- Last week my sister-in-law in Thailand told me her gardener returned to his hometown for the Thai New Year and never came back. She says that this happens to her on a regular basis. She pays well by Thai standards and also gives her worker a free place to live. About every three years, after her worker has saved enough money to get by without working for a couple of years, he quits and goes into retirement until the money runs out.
- A day later I am reading a passage from Tiziano Terzani’s A Fortune-Teller Told Me: Earthbound Travels in the Far East. The events in the book take place in 1993, the year Terzani travels Asia by land because a Hong Kong fortune teller tells him not to board a plane (and to Terzani’s own surprise, he heeds the advice). While in Indonesia, Terzani laments that the country is developing economically, but that a disproportionate amount of the money is going into the pockets of Chinese expatriates, not local residents. He speculates that the reason for this is that the average Indonesian wants only to have enough, whereas many Chinese entrepreneurs emigrate to Indonesia specifically to get rich. Terzani summarizes his point with an analogy of two fisherman in the same village, one Indonesian and one Chinese. The Indonesian fishermen has a good day on the water, so after bringing in his catch, he celebrates by putting his feet up. The Chinese fisherman also had a good day, so right after he brings in his catch, he heads back out to sea to catch more fish.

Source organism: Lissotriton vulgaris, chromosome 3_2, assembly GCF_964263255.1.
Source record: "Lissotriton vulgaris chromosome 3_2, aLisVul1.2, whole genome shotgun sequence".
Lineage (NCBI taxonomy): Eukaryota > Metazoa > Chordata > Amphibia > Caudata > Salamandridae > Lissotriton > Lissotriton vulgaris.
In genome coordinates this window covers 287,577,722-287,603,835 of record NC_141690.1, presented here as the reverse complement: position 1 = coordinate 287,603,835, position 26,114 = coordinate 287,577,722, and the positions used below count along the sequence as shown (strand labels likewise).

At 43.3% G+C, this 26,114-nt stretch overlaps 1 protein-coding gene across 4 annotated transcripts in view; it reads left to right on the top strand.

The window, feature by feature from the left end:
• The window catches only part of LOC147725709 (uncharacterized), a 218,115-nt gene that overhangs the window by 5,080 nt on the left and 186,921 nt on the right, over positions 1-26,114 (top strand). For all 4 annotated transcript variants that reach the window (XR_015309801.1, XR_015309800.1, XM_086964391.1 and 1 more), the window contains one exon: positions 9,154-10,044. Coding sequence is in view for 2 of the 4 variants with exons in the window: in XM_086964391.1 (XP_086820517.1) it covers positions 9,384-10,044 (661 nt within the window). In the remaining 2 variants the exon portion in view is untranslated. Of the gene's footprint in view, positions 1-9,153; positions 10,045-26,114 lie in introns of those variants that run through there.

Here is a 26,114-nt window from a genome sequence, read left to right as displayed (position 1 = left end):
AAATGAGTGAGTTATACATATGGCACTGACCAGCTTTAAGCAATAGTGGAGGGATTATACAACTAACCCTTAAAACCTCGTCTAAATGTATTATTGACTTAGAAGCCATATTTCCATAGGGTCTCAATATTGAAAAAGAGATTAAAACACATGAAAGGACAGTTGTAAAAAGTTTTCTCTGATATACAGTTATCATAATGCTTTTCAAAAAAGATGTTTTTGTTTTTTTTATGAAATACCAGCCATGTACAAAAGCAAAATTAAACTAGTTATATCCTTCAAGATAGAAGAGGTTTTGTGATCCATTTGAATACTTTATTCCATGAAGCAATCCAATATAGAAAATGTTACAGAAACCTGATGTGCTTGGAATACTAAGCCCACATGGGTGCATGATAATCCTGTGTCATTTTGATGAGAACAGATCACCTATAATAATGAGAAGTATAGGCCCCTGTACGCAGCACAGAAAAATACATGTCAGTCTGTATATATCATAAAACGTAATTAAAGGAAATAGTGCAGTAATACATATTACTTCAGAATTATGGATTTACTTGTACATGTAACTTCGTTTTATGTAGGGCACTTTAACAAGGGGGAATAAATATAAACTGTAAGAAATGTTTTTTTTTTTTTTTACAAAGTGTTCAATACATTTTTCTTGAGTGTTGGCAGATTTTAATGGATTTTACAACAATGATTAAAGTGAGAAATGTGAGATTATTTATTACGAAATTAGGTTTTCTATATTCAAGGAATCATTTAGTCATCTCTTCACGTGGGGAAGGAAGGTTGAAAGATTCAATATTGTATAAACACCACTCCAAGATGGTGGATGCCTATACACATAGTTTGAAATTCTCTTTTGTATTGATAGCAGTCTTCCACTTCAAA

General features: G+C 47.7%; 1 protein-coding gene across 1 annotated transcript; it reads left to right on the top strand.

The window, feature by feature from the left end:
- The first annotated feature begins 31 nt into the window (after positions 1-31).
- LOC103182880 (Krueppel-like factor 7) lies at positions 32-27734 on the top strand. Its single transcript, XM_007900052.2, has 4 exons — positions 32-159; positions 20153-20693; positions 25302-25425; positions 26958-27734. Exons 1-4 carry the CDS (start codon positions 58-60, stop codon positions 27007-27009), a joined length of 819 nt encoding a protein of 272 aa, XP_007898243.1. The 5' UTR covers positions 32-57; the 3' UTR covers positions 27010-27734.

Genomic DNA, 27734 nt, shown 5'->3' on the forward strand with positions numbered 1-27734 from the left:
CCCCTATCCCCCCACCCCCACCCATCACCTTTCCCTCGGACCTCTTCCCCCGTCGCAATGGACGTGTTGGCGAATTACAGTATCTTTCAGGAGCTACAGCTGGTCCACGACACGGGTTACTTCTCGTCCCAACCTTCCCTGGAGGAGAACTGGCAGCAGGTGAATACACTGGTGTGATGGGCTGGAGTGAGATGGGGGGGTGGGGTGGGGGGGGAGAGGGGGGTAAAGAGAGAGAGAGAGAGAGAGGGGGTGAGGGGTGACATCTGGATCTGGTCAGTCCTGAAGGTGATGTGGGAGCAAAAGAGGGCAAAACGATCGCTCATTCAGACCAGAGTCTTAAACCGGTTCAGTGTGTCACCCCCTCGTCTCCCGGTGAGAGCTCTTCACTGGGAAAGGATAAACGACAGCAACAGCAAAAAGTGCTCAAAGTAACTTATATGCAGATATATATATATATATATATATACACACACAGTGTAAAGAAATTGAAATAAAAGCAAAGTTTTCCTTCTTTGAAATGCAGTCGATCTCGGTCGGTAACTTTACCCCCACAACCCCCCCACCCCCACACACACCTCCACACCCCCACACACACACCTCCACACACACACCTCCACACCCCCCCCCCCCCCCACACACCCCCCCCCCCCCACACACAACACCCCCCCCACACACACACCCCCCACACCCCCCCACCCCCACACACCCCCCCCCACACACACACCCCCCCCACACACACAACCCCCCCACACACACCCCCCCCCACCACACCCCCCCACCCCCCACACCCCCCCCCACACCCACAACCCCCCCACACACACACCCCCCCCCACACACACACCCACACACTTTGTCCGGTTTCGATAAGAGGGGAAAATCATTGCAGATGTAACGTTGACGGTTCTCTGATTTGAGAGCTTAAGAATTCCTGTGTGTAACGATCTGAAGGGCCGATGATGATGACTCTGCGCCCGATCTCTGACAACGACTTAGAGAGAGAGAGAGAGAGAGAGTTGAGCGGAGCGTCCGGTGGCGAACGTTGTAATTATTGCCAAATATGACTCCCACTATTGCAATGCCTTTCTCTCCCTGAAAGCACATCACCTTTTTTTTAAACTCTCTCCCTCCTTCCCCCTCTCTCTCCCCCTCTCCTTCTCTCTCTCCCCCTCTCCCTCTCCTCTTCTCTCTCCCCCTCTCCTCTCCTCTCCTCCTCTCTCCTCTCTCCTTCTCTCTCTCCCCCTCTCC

- This morning on CNN on-line I read an article about Ma Yun (English name Jack Ma), one of the richest men in China. He was being criticized for embracing the Chinese work practice known as 996. Nine-nine-six refers to working from 9am to 9pm six days a week. Ma was not advocating ridiculously long work hours for everyone, but was pointing out that great accomplishments do not come from working a standard workweek. He was quoted as saying, “I personally think that 996 is a huge blessing. How do you achieve the success you want without paying extra effort and time?”
I wish that, during my working years, I’d been more like the Thai gardener and the hypothetical Indonesian fisherman. Ironically, had I spent less time at work, I would have done more gardening and more fishing.